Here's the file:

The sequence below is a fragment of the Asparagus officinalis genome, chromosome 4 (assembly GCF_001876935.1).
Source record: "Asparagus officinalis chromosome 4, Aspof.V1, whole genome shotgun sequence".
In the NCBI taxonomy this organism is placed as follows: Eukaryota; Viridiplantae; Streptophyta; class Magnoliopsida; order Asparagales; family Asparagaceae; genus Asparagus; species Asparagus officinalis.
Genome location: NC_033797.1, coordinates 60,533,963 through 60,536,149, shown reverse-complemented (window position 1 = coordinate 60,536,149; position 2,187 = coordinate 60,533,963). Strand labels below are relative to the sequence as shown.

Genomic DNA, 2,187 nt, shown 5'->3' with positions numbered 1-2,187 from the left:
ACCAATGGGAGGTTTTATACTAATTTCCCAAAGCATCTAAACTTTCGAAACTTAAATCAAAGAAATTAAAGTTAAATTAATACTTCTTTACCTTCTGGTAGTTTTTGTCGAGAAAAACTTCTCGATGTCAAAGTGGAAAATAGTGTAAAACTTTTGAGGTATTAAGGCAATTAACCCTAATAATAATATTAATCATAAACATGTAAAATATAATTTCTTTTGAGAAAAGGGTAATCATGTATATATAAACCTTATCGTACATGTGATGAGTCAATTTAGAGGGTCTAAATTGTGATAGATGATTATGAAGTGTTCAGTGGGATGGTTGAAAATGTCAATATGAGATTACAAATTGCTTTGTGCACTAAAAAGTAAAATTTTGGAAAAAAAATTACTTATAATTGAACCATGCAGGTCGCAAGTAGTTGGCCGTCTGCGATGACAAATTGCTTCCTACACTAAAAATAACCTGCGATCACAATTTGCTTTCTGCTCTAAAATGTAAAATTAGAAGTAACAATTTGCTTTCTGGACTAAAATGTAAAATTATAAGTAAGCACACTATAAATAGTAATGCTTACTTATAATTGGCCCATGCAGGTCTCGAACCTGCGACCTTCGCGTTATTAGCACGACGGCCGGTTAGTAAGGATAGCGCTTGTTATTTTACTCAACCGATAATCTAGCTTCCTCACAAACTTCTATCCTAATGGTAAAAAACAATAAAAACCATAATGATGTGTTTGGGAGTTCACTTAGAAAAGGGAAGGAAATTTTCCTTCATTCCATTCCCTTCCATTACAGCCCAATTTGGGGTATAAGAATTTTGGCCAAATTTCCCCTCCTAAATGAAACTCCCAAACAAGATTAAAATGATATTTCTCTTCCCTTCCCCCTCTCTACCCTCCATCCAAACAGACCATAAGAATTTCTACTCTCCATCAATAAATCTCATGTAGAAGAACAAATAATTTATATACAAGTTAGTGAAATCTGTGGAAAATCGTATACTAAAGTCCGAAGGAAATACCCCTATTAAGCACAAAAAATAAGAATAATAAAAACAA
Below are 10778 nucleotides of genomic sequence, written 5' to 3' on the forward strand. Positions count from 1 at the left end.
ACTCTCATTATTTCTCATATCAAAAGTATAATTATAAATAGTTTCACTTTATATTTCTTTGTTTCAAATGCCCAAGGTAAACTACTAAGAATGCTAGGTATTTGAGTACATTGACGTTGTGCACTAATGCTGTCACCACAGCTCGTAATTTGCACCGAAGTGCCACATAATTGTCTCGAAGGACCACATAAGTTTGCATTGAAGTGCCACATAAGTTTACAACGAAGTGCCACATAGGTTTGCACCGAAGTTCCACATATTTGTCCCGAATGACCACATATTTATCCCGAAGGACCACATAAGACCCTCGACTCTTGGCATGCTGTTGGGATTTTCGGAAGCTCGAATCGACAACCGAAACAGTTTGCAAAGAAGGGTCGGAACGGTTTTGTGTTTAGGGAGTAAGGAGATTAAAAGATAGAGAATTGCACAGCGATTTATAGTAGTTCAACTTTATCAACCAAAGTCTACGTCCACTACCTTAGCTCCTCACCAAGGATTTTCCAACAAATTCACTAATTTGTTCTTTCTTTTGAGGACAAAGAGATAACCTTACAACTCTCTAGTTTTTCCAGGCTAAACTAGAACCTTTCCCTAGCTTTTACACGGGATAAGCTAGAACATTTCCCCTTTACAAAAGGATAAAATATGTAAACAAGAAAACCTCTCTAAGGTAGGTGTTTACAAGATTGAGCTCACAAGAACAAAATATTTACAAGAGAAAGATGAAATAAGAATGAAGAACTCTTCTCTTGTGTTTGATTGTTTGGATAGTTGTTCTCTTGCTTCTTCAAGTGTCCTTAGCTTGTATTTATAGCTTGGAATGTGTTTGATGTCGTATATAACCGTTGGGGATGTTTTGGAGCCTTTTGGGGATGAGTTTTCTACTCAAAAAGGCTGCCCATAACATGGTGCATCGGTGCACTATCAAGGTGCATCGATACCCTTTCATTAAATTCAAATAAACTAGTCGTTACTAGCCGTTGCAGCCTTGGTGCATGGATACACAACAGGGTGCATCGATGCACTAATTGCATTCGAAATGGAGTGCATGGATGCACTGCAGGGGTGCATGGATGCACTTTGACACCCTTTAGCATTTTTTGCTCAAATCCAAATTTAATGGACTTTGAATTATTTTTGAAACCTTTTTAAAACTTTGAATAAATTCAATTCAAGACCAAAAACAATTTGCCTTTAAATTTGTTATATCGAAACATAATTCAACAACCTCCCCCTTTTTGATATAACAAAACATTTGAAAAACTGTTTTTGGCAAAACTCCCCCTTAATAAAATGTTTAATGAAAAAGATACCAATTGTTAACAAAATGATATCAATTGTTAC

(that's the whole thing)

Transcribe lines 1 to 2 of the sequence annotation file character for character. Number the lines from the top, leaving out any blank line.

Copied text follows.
The sequence below is a fragment of the Asparagus officinalis genome, chromosome 4 (assembly GCF_001876935.1).
Source record: "Asparagus officinalis chromosome 4, Aspof.V1, whole genome shotgun sequence".